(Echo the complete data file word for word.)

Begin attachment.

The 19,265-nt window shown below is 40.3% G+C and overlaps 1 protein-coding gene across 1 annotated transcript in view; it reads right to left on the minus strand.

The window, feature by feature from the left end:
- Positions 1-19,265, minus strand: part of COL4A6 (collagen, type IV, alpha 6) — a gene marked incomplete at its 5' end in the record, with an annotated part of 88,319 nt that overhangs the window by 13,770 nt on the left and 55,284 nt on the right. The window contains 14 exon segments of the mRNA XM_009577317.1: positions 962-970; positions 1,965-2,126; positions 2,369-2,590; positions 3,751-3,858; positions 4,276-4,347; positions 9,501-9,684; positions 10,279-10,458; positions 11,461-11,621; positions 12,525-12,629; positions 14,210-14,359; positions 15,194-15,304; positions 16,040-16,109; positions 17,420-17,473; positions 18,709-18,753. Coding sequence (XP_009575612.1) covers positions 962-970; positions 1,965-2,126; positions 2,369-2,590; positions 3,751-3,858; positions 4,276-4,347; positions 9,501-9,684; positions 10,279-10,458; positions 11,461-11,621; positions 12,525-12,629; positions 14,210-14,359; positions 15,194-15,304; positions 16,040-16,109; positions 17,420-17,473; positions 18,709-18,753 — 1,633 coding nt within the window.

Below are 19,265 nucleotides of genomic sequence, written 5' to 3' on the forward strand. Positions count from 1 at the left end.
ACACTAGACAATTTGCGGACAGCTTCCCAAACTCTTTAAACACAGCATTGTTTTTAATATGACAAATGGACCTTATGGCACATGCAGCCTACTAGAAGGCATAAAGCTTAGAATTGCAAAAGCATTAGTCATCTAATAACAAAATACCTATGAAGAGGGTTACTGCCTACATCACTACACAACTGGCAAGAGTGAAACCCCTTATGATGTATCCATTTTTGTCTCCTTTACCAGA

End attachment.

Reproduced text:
The 19,265-nt window shown below is 40.3% G+C and overlaps 1 protein-coding gene across 1 annotated transcript in view; it reads right to left on the minus strand.

The window, feature by feature from the left end:
- Positions 1-19,265, minus strand: part of COL4A6 (collagen, type IV, alpha 6) — a gene marked incomplete at its 5' end in the record, with an annotated part of 88,319 nt that overhangs the window by 13,770 nt on the left and 55,284 nt on the right. The window contains 14 exon segments of the mRNA XM_009577317.1: positions 962-970; positions 1,965-2,126; positions 2,369-2,590; positions 3,751-3,858; positions 4,276-4,347; positions 9,501-9,684; positions 10,279-10,458; positions 11,461-11,621; positions 12,525-12,629; positions 14,210-14,359; positions 15,194-15,304; positions 16,040-16,109; positions 17,420-17,473; positions 18,709-18,753. Coding sequence (XP_009575612.1) covers positions 962-970; positions 1,965-2,126; positions 2,369-2,590; positions 3,751-3,858; positions 4,276-4,347; positions 9,501-9,684; positions 10,279-10,458; positions 11,461-11,621; positions 12,525-12,629; positions 14,210-14,359; positions 15,194-15,304; positions 16,040-16,109; positions 17,420-17,473; positions 18,709-18,753 — 1,633 coding nt within the window.

Below are 19,265 nucleotides of genomic sequence, written 5' to 3' on the forward strand. Positions count from 1 at the left end.
ACACTAGACAATTTGCGGACAGCTTCCCAAACTCTTTAAACACAGCATTGTTTTTAATATGACAAATGGACCTTATGGCACATGCAGCCTACTAGAAGGCATAAAGCTTAGAATTGCAAAAGCATTAGTCATCTAATAACAAAATACCTATGAAGAGGGTTACTGCCTACATCACTACACAACTGGCAAGAGTGAAACCCCTTATGATGTATCCATTTTTGTCTCCTTTACCAGA